On Monday, June 3rd, from 6-9pm we will be presenting our 8th bi-annual 24 Hour Writing Challenge - a reading of 10 10-minute plays written in a mere 24 hours! And this summer, we are thrilled to be featuring writers of color writing for women of color.
We have slots available for both writers and actors.
Here's what will happen:
Please send us an email at firstname.lastname@example.org if you're interested in playing!
* Indicate if you're interested in writing or acting.
* Actors, please include a current headshot.
by Clare Solly, Apprentice Director
There are many, many reasons to workshop a play. If you’re reading this, you’re probably already a part of our community and attend our Monday workshops. (Stay tuned for our Fall 2019 schedule!)
One of the main reasons I love attending play workshops is the connection to the theater community. It’s one thing to have friends and family sit around and read or listen to your script. It’s another to have a group of strangers who know nothing about you show up to hear new and original works and give you their unbiased opinions. Terrifying and thrilling at the same time, to hear your work read aloud is an amazing experience.
Another exciting outcome, besides hearing your words out loud is the feedback is when there is a connection to the work from an attendee. Although it seems to happen often, I’m always amazed when there is someone in the audience who has a very specific connection to the work presented that evening. When someone has an insight to a character or their background it is a fabulous connection. Isn’t that the reason we like the theater? Connection to each other in some strange miraculous way--the fact that someone else offers perspective that is insightful and touches us. Someone else who has the ability to say or portray what we feel and made some sense of it. Or at least made it a conversation piece.
In the last two workshops this spring, that I’ve had the pleasure of leading, I was incredibly delighted at the collaborations that started. In our April 1st reading when we discussed Ellery by Jennifer O'Grady one of the audience members related so much to the script and actually warned the playwright about diving into writing about the afterlife as she had friends and had heard other stories where the writer was then after plagued or worse.
Then last week when we discussed Dykes on Wheels by Raechel Segal, it came up that an audience member actually attended the workshop because of the plot of the script. Our audience member was a roller derby gal and had interesting insight on being inside the ring, and also shared resources with our playwright.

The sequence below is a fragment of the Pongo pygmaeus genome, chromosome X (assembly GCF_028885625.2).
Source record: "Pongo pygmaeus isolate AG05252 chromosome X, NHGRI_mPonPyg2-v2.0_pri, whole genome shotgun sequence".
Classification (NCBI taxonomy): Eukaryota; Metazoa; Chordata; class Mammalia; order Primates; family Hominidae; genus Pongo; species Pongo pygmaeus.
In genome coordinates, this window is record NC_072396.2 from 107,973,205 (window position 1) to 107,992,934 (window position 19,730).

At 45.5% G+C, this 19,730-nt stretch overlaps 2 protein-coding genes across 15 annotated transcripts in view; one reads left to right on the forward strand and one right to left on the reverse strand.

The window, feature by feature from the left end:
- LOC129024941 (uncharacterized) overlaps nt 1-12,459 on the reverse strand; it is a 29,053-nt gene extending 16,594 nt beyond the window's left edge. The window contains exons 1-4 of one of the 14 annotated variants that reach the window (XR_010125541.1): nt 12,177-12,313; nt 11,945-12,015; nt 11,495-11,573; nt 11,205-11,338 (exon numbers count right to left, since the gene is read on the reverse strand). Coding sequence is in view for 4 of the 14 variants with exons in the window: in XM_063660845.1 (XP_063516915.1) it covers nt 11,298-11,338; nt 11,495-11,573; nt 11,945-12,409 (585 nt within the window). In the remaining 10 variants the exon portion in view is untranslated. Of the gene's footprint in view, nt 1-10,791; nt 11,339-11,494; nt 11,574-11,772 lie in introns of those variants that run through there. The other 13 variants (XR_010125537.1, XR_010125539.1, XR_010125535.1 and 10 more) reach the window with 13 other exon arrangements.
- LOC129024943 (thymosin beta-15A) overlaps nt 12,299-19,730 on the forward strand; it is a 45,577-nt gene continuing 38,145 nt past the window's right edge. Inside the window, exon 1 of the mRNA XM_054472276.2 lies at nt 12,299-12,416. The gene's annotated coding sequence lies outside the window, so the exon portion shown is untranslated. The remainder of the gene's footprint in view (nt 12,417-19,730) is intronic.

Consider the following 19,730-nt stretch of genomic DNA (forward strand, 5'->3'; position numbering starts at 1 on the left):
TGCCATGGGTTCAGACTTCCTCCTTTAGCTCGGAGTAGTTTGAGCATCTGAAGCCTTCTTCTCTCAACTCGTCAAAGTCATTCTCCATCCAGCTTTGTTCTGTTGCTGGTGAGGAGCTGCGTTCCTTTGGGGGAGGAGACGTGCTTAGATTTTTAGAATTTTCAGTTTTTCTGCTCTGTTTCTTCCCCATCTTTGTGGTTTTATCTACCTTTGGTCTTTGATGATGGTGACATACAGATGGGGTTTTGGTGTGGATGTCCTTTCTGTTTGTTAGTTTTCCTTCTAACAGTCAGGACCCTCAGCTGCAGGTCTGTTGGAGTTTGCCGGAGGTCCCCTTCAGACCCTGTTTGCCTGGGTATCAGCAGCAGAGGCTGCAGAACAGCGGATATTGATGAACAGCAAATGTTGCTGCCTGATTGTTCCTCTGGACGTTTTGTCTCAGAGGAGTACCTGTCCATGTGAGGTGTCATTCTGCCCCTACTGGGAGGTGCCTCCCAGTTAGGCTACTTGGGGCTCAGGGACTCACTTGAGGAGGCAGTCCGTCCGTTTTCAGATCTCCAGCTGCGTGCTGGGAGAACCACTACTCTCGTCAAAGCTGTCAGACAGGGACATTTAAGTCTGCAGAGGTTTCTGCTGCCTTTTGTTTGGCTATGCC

As an artist it is my goal to reach out and show someone something or assist them to feel something. This kind of connection, collaboration, and a giving back to the writer is the reason I keep coming back to Bechdel, and I hope you do, too.
New Board Member Clare Solly has adapted some of our prior questions for our writers with some of the Proust questions for you to get to know our playwrights better! This week's spotlight is on Raechel Segal who's play Dykes on Wheels will be part of our final Spring 2019 workshop at The Tank May 6th.
BechOust/ ProuDel Questions:
What comes easily and what challenges do you face in the writing process?
Authenticity, characterization, and dialogue all come easily. I just spit it out!
More challenging is maintaining the truth when editing dialogue so characters are communicating their wants instead of just talking. I also find plot challenging since I am mostly a character and dialogue writer.
What are your two most favorite writing tools?
Background music, laptop, cappuccino
As a writer, what is your process? (Are you more of a worker bee or do you feel the muse? Do you usually outline or free flow?)
What is your motto or main goal as a writer/artist?
Unleash the beast!
What talent or super power would you most like to have?
Small motor skills
Favorite words of advice or quote you drift back to?
You do you, and the rest will follow.
Feminist writing--what do you look or aim for in this genre?
Get the cis white men off the stage! (Just kidding!)
What would your mother tell her friends about your writing career?
Mom: It all started in third grade when Raechel won the Reading Rainbow Contest.
Raechel: And that explains it all!
What can we look forward to hearing next from/about you?
I’m drafting a play about liberal elitism.
Come meet Raechel and see her work Monday May 6th at 6pm at The Tank. Click here for more info and your free ticket!
The Bechdel Group
Working to challenge the portrayal of women in film and on stage.